In Mindanao, neighbors are like part of the family. You can ask a favor, borrow something (kitchenware, clothing, husband —kidding!) eat together, invite them to a party or gatherings, among others —but in other places (bigger cities, more developed areas) people tend to be preoccupied with oneself.
Affordable cost of living.
It’s no surprise that Mindanao area has the lowest cost of living compared to Visayas and Luzon. But that doesn’t mean all goods and services are cheap.
What I’m sure is that —apartment/condo/house/dormitory rentals are cheaper than outside Mindanao. Fruits and vegetables are way better in prices too especially if you go to the wet market (dirty market), and not in the shopping mall’s supermarket. One interesting example is the price of 1-kilo ripen mangoes. Can you guess how much is the lowest possible price you can pay for it? —20 Php. These are the small sized mangoes you can find in the province. They’re very sweet! I eat them like a viand on top of my rice. When I was younger and under my parents’ roof, I remember that we don’t really buy mangoes coz we can harvest it from our farm, and sometimes the neighbors give us for free.
One more example I can give is the picture below. A simple house facing a beautiful beach for only 5,000 per month rental (including water and electricity).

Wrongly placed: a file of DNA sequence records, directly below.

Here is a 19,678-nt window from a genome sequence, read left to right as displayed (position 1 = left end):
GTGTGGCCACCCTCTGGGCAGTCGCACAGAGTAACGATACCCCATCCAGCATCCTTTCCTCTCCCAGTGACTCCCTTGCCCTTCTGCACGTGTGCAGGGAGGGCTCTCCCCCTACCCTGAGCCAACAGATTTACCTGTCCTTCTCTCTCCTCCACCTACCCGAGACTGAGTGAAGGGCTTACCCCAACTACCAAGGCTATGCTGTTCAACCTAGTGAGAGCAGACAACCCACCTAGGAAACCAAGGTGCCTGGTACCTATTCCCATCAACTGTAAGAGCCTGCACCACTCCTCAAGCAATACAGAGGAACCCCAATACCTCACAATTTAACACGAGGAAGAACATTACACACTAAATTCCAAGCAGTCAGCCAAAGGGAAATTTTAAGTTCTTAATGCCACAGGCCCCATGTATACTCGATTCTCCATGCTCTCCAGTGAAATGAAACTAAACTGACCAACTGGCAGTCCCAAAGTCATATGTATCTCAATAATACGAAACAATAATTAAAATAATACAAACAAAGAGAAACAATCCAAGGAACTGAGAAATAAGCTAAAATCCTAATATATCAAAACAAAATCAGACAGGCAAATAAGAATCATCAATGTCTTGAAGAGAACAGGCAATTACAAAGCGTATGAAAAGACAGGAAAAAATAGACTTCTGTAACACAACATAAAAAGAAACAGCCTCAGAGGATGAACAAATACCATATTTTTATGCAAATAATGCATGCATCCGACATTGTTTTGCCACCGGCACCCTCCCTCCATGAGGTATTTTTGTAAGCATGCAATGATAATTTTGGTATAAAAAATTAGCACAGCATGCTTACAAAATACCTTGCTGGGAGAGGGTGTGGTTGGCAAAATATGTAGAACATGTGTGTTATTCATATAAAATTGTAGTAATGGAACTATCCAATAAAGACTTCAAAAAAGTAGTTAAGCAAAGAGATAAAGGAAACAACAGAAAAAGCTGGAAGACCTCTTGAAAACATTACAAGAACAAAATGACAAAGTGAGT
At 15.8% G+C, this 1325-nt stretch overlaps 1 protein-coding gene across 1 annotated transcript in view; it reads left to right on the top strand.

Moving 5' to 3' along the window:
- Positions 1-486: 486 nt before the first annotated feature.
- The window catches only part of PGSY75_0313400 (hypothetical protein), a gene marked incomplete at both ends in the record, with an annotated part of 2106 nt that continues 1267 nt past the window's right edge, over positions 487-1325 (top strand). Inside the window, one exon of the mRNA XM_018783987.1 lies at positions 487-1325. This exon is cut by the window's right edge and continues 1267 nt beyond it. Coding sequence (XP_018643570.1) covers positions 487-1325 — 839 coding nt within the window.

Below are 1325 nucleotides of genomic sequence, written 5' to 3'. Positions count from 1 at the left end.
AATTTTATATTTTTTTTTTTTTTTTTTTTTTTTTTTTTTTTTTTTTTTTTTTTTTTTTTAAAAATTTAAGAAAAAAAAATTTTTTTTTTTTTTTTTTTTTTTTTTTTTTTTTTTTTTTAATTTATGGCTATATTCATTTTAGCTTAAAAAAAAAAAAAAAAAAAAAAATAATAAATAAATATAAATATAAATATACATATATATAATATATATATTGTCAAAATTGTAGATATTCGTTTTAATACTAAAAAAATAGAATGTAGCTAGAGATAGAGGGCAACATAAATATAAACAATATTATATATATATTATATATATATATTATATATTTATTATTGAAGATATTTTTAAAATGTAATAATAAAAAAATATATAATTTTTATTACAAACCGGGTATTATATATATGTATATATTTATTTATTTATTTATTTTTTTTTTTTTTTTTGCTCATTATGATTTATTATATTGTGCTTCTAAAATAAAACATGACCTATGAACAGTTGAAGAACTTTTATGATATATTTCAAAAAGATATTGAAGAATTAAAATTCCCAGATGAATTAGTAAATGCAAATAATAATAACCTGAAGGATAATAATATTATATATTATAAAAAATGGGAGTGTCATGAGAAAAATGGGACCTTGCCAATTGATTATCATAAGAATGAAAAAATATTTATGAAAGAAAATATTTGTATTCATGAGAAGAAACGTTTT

There is a plethora of beaches to visit in the Philippines, and I haven’t even been to some of the most famous destinations. However, I’ve been able to witness the beauty of other beaches that are uninhabited like this one below 🡫
Nothing is compared to the soothing sounds of the waves that relaxes our mind and body. It’s like a meditation that calms our soul.
Having over 7,600 islands is something that we can all be excited to explore with. Whether you book to a renowned beach resort or visit an unfamiliar seaside —there’s going to be something special ahead of you. Every ocean has its own unique wonders to offer, so be present and savor the moment.
I was once asked by someone about the places I may recommend to tourists, and my answer was ”Explore Mindanao! There’s so much that it can offer, not just the stunningly untouched beaches, food, but also the cultural richness and warmth welcome of the locals”.
Although you won’t see bullet trains and all those state-of-the-art rail transport like in Japan —but we have a three-wheel vehicle that you might want to sit on (for a change).
This one on the left is what we call ”traysikel” in tagalog or tricycle in English. In Bisaya, we just call it ”motor” (there’s another term for it but I forgot). The other one is called ”habal-habal” in Bisaya, ”motorsiklo” in tagalog, and motorcycle in English.
These vehicles have different look and it varies in every place you go. Some may look prettier or safer than others. You may also witness situations where passengers sit on top of the vehicle or worst a kid sitting in front of the driver (where it may look scary or dangerous). Doing so is illegal in the Philippines, however, due to the stubbornness of people and the lack of concern or interest of the authority —the rule seems nonexistent.
These are just a few of the many fascinating things that awaits your trip to Mindanao, Philippines, so I hope you won’t be culture shocked that much. 😀